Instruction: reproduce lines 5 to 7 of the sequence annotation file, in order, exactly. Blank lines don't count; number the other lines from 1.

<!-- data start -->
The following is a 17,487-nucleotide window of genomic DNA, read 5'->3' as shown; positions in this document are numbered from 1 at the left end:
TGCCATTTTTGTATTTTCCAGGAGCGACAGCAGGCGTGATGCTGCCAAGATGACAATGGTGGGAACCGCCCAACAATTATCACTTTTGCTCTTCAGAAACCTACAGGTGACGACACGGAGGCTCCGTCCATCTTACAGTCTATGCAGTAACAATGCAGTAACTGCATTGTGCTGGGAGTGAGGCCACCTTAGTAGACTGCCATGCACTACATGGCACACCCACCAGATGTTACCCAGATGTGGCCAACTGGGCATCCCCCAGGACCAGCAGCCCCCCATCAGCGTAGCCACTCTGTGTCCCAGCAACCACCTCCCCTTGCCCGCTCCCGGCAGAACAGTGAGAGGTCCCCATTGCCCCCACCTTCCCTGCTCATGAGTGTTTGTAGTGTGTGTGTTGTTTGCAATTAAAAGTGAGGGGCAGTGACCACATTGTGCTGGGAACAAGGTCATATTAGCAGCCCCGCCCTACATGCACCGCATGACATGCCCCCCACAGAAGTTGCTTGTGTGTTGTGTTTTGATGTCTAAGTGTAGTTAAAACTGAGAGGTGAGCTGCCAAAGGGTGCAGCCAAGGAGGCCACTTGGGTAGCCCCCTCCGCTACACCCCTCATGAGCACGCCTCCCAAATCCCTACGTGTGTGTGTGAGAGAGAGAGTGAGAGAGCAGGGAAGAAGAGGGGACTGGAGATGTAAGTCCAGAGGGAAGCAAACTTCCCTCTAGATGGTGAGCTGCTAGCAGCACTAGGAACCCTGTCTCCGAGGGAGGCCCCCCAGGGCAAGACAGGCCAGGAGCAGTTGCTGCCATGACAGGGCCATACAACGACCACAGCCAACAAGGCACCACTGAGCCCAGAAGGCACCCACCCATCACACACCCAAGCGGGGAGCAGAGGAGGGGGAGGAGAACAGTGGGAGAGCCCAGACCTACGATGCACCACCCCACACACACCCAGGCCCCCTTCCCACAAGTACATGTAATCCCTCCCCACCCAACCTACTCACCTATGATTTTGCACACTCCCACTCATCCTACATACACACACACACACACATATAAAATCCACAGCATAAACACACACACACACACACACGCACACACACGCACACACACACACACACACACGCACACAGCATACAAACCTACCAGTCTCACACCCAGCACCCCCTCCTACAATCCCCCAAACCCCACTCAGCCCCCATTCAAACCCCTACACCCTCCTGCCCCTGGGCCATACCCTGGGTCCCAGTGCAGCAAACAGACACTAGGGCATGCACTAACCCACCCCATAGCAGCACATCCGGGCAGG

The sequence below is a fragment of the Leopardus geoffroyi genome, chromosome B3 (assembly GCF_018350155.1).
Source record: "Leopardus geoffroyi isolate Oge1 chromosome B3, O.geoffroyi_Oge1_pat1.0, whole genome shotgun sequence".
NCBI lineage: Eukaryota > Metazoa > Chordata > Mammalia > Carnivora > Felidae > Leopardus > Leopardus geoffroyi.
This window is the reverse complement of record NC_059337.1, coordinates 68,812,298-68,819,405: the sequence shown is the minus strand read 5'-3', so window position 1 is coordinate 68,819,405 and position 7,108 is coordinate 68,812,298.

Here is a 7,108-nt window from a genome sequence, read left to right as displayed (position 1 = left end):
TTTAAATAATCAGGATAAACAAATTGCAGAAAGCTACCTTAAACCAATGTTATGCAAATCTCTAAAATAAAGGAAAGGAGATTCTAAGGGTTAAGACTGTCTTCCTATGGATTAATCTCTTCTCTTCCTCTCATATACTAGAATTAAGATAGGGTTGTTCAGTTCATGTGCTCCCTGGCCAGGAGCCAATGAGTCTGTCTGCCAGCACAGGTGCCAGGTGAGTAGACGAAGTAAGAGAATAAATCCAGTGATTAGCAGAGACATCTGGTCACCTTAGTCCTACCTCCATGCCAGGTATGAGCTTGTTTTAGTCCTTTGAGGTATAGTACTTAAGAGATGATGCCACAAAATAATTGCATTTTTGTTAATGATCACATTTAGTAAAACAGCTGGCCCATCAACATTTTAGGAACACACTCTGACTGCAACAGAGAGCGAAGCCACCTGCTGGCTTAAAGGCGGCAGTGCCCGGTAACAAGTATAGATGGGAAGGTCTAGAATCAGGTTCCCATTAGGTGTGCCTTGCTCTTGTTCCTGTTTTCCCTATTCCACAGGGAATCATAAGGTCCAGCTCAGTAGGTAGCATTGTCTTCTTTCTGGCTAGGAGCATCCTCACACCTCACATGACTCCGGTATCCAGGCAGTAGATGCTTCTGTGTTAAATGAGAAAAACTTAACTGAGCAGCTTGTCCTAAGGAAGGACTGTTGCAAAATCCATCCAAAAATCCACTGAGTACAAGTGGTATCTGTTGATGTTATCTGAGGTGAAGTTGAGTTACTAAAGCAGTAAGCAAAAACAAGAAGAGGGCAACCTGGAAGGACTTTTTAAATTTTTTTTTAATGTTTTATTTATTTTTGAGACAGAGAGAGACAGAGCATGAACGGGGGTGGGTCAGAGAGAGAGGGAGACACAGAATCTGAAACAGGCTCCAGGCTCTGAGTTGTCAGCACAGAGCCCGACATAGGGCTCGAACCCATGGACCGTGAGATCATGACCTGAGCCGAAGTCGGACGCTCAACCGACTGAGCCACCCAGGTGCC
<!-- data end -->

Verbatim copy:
NCBI lineage: Eukaryota > Metazoa > Chordata > Mammalia > Carnivora > Felidae > Leopardus > Leopardus geoffroyi.
This window is the reverse complement of record NC_059337.1, coordinates 68,812,298-68,819,405: the sequence shown is the minus strand read 5'-3', so window position 1 is coordinate 68,819,405 and position 7,108 is coordinate 68,812,298.

Here is a 7,108-nt window from a genome sequence, read left to right as displayed (position 1 = left end):